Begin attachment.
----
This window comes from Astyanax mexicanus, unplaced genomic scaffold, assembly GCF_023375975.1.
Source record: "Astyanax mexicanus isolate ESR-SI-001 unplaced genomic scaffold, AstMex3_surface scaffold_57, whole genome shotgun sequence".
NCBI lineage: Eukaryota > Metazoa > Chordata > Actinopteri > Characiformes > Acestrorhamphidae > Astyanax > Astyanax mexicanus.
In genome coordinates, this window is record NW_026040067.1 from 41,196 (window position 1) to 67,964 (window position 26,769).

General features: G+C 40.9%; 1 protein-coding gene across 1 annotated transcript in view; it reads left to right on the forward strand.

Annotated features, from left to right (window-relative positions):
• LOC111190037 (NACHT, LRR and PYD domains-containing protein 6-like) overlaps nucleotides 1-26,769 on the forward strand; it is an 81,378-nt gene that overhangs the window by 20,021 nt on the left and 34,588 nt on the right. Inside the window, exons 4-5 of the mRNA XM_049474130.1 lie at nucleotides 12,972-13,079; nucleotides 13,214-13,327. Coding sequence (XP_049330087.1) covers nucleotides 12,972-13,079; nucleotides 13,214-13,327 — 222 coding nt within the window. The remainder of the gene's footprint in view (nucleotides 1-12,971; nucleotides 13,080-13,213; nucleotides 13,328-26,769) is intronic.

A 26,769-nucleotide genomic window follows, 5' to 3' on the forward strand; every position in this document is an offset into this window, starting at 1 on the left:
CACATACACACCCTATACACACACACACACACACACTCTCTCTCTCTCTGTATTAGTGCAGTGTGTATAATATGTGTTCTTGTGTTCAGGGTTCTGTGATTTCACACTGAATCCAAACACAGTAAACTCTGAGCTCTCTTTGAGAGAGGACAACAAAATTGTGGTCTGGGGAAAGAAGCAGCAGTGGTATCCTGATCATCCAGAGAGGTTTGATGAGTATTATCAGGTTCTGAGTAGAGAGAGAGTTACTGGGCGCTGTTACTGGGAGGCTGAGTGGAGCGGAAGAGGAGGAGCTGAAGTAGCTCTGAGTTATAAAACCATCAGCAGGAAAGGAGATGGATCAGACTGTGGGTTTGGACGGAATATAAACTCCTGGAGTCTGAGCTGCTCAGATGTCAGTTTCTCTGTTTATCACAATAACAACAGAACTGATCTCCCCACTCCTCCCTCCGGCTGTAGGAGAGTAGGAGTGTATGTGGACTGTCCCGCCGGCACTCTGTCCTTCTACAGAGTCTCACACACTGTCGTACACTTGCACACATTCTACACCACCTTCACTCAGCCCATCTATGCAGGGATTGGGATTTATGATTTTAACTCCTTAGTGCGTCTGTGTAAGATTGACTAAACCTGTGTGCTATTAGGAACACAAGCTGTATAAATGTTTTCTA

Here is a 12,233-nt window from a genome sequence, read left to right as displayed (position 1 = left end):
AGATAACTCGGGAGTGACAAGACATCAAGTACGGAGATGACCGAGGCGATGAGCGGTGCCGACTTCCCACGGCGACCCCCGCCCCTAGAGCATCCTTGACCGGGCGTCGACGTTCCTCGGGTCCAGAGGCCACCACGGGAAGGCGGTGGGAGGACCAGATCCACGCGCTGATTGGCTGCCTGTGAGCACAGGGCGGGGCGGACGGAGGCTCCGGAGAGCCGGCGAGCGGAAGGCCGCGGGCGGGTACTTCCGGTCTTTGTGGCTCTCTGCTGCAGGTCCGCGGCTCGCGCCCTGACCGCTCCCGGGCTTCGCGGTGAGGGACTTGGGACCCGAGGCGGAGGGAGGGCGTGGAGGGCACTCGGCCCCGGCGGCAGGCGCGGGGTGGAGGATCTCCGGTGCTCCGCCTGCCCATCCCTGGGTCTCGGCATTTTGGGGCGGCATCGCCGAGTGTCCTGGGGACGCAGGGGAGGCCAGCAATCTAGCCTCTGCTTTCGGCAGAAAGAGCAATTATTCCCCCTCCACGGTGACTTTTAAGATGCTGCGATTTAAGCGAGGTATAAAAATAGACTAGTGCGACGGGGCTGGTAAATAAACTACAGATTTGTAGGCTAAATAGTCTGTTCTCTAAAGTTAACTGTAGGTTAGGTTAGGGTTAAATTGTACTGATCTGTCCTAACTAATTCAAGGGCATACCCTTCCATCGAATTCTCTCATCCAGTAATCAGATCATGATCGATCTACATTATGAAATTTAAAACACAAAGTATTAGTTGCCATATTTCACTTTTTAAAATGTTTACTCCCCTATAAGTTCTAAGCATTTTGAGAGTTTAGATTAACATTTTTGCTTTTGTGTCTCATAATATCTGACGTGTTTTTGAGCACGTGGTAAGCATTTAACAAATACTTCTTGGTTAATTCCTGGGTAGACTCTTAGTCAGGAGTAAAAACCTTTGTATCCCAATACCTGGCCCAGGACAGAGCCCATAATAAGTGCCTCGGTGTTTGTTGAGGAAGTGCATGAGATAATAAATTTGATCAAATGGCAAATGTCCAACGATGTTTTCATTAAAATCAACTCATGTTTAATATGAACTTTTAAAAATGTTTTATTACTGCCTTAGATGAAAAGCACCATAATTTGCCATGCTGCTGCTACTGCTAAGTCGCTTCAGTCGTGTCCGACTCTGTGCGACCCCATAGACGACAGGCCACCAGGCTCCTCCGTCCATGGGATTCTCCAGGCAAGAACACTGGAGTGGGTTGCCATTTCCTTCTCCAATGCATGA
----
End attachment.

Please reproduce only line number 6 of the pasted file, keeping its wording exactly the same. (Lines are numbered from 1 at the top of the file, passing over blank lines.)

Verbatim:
Annotated features, from left to right (window-relative positions):